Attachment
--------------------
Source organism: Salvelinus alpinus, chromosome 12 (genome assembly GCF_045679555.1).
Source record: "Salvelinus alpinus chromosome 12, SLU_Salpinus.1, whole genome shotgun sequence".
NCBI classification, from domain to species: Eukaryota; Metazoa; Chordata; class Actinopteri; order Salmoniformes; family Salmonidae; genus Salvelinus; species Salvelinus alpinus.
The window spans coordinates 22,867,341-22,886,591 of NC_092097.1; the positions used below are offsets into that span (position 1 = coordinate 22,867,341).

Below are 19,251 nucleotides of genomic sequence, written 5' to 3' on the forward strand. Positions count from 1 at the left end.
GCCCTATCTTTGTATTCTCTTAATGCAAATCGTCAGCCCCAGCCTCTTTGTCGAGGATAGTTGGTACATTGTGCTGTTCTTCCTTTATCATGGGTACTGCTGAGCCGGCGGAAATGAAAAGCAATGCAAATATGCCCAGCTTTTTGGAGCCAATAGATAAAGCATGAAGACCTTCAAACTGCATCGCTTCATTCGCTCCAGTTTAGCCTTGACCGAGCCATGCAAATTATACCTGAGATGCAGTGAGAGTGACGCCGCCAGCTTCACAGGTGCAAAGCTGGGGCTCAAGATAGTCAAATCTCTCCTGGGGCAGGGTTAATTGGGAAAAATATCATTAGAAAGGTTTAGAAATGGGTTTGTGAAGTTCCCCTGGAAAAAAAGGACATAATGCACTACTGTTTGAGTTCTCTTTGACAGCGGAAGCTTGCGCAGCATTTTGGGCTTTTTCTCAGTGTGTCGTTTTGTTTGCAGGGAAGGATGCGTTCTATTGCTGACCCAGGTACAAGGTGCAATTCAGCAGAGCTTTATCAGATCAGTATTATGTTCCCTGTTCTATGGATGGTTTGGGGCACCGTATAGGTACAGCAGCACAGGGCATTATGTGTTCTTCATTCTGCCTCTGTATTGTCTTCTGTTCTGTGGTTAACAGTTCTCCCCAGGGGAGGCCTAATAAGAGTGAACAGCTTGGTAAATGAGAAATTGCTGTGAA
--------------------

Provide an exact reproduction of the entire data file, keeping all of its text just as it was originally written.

Source organism: Salvelinus alpinus, chromosome 12 (genome assembly GCF_045679555.1).
Source record: "Salvelinus alpinus chromosome 12, SLU_Salpinus.1, whole genome shotgun sequence".
NCBI classification, from domain to species: Eukaryota; Metazoa; Chordata; class Actinopteri; order Salmoniformes; family Salmonidae; genus Salvelinus; species Salvelinus alpinus.
The window spans coordinates 22,867,341-22,886,591 of NC_092097.1; the positions used below are offsets into that span (position 1 = coordinate 22,867,341).

Below are 19,251 nucleotides of genomic sequence, written 5' to 3' on the forward strand. Positions count from 1 at the left end.
GCCCTATCTTTGTATTCTCTTAATGCAAATCGTCAGCCCCAGCCTCTTTGTCGAGGATAGTTGGTACATTGTGCTGTTCTTCCTTTATCATGGGTACTGCTGAGCCGGCGGAAATGAAAAGCAATGCAAATATGCCCAGCTTTTTGGAGCCAATAGATAAAGCATGAAGACCTTCAAACTGCATCGCTTCATTCGCTCCAGTTTAGCCTTGACCGAGCCATGCAAATTATACCTGAGATGCAGTGAGAGTGACGCCGCCAGCTTCACAGGTGCAAAGCTGGGGCTCAAGATAGTCAAATCTCTCCTGGGGCAGGGTTAATTGGGAAAAATATCATTAGAAAGGTTTAGAAATGGGTTTGTGAAGTTCCCCTGGAAAAAAAGGACATAATGCACTACTGTTTGAGTTCTCTTTGACAGCGGAAGCTTGCGCAGCATTTTGGGCTTTTTCTCAGTGTGTCGTTTTGTTTGCAGGGAAGGATGCGTTCTATTGCTGACCCAGGTACAAGGTGCAATTCAGCAGAGCTTTATCAGATCAGTATTATGTTCCCTGTTCTATGGATGGTTTGGGGCACCGTATAGGTACAGCAGCACAGGGCATTATGTGTTCTTCATTCTGCCTCTGTATTGTCTTCTGTTCTGTGGTTAACAGTTCTCCCCAGGGGAGGCCTAATAAGAGTGAACAGCTTGGTAAATGAGAAATTGCTGTGAA